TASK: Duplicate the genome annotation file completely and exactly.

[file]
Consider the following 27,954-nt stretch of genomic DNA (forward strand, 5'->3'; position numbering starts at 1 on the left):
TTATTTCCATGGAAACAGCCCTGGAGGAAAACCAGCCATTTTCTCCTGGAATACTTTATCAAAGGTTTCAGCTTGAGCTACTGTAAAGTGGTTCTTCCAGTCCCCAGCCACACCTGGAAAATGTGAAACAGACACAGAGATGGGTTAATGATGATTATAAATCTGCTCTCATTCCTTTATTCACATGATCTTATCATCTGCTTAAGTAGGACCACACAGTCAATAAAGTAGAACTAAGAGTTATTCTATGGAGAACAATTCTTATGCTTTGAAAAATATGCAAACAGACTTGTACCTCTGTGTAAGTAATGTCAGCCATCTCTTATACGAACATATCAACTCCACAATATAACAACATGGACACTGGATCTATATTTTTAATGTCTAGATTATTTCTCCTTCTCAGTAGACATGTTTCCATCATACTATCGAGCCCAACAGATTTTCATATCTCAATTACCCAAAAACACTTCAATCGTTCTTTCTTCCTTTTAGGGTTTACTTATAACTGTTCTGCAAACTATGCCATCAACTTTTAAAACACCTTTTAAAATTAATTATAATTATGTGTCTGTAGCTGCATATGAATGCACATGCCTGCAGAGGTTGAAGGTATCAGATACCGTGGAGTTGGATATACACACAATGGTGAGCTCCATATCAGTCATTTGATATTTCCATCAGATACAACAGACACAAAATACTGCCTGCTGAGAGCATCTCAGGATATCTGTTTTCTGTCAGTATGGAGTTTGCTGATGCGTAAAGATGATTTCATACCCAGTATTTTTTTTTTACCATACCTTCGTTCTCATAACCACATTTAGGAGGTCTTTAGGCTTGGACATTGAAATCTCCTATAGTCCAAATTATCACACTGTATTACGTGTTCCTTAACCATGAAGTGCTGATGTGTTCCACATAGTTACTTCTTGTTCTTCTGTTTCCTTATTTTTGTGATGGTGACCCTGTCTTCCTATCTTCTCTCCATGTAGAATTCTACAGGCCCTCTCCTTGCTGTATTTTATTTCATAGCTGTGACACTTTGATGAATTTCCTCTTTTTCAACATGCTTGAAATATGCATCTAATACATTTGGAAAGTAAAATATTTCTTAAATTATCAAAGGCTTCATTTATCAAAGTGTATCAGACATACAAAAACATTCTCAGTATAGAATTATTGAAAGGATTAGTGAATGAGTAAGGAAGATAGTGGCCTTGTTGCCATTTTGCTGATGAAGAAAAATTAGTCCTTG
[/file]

Consider the following 27,954-nt stretch of genomic DNA (forward strand, 5'->3'; position numbering starts at 1 on the left):
TTATTTCCATGGAAACAGCCCTGGAGGAAAACCAGCCATTTTCTCCTGGAATACTTTATCAAAGGTTTCAGCTTGAGCTACTGTAAAGTGGTTCTTCCAGTCCCCAGCCACACCTGGAAAATGTGAAACAGACACAGAGATGGGTTAATGATGATTATAAATCTGCTCTCATTCCTTTATTCACATGATCTTATCATCTGCTTAAGTAGGACCACACAGTCAATAAAGTAGAACTAAGAGTTATTCTATGGAGAACAATTCTTATGCTTTGAAAAATATGCAAACAGACTTGTACCTCTGTGTAAGTAATGTCAGCCATCTCTTATACGAACATATCAACTCCACAATATAACAACATGGACACTGGATCTATATTTTTAATGTCTAGATTATTTCTCCTTCTCAGTAGACATGTTTCCATCATACTATCGAGCCCAACAGATTTTCATATCTCAATTACCCAAAAACACTTCAATCGTTCTTTCTTCCTTTTAGGGTTTACTTATAACTGTTCTGCAAACTATGCCATCAACTTTTAAAACACCTTTTAAAATTAATTATAATTATGTGTCTGTAGCTGCATATGAATGCACATGCCTGCAGAGGTTGAAGGTATCAGATACCGTGGAGTTGGATATACACACAATGGTGAGCTCCATATCAGTCATTTGATATTTCCATCAGATACAACAGACACAAAATACTGCCTGCTGAGAGCATCTCAGGATATCTGTTTTCTGTCAGTATGGAGTTTGCTGATGCGTAAAGATGATTTCATACCCAGTATTTTTTTTTTACCATACCTTCGTTCTCATAACCACATTTAGGAGGTCTTTAGGCTTGGACATTGAAATCTCCTATAGTCCAAATTATCACACTGTATTACGTGTTCCTTAACCATGAAGTGCTGATGTGTTCCACATAGTTACTTCTTGTTCTTCTGTTTCCTTATTTTTGTGATGGTGACCCTGTCTTCCTATCTTCTCTCCATGTAGAATTCTACAGGCCCTCTCCTTGCTGTATTTTATTTCATAGCTGTGACACTTTGATGAATTTCCTCTTTTTCAACATGCTTGAAATATGCATCTAATACATTTGGAAAGTAAAATATTTCTTAAATTATCAAAGGCTTCATTTATCAAAGTGTATCAGACATACAAAAACATTCTCAGTATAGAATTATTGAAAGGATTAGTGAATGAGTAAGGAAGATAGTGGCCTTGTTGCCATTTTGCTGATGAAGAAAAATTAGTCCTTG